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Cricket news - Langer wishes for no indignity in saying 'I am not okay'

Langer wants clear protocols for mental health issues, just like it is for concussion now.

In the wake of Glenn Maxwell, Nic Maddinson and Will Pucovski's withdrawals from cricket on mental health grounds, some of Australia's top stars and coach Justin Langer have opened up on the challenges faced by players in today's environment, and the pressing need to address them.

Langer called for a clear protocol to deal with mental health - as there is for concussion - to make it easier for players to step forward and be open about their issues, while stressing how the players wellbeing was more important than a game of cricket.

"It's a complex issue - it's like concussion," Langer said. "There's a really clear protocol on concussion now and I'm really hopeful, in a really complex matter of mental health, that we can get to a point where there's really clear protocols and there's no stresses about it, there's no indignity in saying 'I'm not okay'.

"And then we work out how guys can return to play, whether it's in the shorter term or in the longer term. I'm sure that's what we're all searching for, to make sure that we get that protocol right. I said it one of our players today, at the end of the day the health of our players and the wellbeing is much more important to me than another game of cricket. We saw it with Steve Smith - we would have loved Steve Smith to play the third Test of the Ashes, of course. But it was so clear that he wasn't right, it was an easy decision. We lost a tough game but it was a no-brainer, and I hope we can get to that point with mental health as well."

With the off-season window rapidly diminishing from the international calendar, along with the proliferation of various T20 leagues, it's left little room for players to destress. Fast bowler Pat Cummins shed light on the matter while highlighting the importance of getting away from cricket when possible."We spend 10-11 months of the year on the road, so when I'm touring I've got to get away from cricket, or else it captures my whole life," Cummins said. "When I can get little breaks I do, and those four weeks were great for me to step away from cricket, not really watch cricket, just live a normal life, have a normal routine, because I don't think I could do it for 10-15 years just with 12 months of the year all focused on cricket."

"The last 12 months JL's been really good at trying to identify breaks where we can. I've heard him say a few times 'I wish I could give you guys a longer break but we'll have to delay that'. It's a general conversation.

"Lloydy [Australian team psychologist Michael Lloyd] has just about been full-time on tour for the last few years. Lloydy's brilliant, I've known him since 17 or 18 years old and he's always on tour, if he isn't he might be away for a week or two, but there's definitely times where I pick up the phone and speak to him about different things."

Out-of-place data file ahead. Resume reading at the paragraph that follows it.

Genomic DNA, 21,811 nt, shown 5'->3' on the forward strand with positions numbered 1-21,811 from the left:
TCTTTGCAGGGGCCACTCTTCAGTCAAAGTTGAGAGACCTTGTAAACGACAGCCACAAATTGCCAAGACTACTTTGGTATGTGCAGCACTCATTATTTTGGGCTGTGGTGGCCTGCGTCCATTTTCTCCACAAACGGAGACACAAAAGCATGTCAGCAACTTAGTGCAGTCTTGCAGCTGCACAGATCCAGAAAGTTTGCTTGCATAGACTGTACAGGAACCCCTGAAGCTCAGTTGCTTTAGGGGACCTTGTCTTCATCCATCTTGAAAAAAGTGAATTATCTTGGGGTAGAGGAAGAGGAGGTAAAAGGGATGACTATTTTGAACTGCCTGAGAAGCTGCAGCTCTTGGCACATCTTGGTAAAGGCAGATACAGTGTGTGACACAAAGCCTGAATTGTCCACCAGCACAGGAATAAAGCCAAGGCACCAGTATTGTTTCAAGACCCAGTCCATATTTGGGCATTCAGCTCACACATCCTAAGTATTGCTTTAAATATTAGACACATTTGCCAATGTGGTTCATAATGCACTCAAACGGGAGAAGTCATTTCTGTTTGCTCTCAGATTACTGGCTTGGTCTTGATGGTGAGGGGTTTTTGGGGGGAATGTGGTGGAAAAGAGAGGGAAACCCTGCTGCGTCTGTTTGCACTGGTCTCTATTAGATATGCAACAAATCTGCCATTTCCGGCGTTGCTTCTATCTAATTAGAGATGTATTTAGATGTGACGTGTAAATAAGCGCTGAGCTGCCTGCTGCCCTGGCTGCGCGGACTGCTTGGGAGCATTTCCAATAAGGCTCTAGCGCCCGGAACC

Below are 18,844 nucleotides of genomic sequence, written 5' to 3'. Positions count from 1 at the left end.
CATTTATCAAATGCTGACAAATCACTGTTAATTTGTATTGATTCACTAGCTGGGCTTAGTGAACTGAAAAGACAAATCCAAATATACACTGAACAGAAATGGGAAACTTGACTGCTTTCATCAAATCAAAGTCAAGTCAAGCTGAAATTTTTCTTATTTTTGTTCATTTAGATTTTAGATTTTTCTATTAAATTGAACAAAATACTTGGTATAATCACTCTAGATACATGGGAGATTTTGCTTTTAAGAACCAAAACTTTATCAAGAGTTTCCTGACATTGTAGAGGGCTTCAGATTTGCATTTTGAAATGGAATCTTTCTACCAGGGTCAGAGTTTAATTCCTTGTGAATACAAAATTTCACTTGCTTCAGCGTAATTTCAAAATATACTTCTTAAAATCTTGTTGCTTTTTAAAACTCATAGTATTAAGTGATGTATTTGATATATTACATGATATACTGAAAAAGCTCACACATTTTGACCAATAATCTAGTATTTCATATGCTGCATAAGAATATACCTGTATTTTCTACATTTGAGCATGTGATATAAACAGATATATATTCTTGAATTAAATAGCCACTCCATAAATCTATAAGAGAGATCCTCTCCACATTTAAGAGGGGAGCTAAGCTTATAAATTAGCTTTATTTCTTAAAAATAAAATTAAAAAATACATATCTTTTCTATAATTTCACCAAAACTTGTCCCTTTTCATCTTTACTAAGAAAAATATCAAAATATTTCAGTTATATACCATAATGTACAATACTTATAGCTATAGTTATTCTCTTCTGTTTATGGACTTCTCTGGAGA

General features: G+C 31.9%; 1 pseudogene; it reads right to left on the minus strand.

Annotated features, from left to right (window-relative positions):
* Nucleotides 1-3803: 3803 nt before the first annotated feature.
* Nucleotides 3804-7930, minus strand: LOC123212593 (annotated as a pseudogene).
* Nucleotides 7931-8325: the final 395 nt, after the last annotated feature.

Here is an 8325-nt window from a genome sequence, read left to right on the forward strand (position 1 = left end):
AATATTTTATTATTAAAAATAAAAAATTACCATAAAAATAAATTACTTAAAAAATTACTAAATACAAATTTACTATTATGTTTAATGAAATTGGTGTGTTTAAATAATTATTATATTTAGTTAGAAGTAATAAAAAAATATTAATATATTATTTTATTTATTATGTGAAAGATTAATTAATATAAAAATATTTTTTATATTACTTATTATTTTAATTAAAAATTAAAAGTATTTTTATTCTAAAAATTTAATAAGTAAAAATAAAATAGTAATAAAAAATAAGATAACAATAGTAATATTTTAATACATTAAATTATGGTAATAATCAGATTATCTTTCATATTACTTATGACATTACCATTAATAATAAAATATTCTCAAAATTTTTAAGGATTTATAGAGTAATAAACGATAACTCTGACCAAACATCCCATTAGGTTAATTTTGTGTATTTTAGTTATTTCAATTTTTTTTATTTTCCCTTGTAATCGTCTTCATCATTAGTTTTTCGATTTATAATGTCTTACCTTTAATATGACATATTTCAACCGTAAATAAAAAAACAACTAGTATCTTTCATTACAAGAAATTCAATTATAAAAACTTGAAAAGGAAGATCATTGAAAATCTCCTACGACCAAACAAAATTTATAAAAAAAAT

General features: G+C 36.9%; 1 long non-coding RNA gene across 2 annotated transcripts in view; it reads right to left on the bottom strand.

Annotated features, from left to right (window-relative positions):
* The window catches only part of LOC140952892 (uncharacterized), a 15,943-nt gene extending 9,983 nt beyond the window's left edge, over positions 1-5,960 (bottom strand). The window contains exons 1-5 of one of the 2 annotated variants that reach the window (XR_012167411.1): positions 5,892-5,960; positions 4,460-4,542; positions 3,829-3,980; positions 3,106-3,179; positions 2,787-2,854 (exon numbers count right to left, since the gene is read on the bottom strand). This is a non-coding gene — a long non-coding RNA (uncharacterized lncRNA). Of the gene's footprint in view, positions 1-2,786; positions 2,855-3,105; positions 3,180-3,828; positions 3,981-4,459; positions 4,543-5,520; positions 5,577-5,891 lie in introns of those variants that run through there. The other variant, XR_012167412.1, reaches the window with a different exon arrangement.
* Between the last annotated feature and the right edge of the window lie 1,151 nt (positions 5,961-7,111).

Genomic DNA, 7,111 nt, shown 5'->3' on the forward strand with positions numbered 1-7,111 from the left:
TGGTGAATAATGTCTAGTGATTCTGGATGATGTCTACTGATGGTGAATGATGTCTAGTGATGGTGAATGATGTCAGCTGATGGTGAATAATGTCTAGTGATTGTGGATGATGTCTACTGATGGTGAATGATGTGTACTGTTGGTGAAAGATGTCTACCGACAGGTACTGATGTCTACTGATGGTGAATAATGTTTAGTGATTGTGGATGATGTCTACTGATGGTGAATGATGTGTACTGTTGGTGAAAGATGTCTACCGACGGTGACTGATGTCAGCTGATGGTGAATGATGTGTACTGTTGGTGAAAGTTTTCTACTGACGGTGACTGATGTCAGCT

Steve Smith chimed in on how the Australian management was working towards addressing the workload of players. "I think that's something that we're getting a lot better at. Communication with the coach, relevant people that are involved who we can have those honest conversations with about how we're tracking. It is a pretty hectic schedule nowadays. It's bloody tough to sustain it for long periods of time, particularly I think for the fast bowlers. It's extremely difficult what they put themselves through. It's great that those conversations are happening and we're trying to keep guys as mentally and physically fresh as they can be.

"We fill out daily how we're feeling, how we slept ... the sleep gets a big red every now and again. We fill out a wellness thing every day. The coach and psych and head of team performance look at our markers daily and it's upon us to be honest in the way we go about that as well."

Apart from playing more cricket than ever before, the constant scrutiny off the field has also increased the pressure manifold. In light of it, left-armer Mitchell Starc believes that staying in his own bubble in order to ward off the negativity has helped him stay level.

"I got off social media. Getting older and going through all that the last 12 to 18 months I have been mindful about being pretty level. In terms of opinions, the only ones who matter are the ones close to me and the team. Going in and out of the team early in my career and going through that as a young cricketer [helped me]. The game has changed since I started. Social media stuff comes into it. We have two broadcasters now so there are more demands on the players. Guys are reading and taking note of more opinions now as well. I can only speak for myself but that is what helped me most over the past 18 months was not caring what people think and not reading it and taking that away from my lifestyle and it's been a lot clearer and a lot more positive," Starc said.

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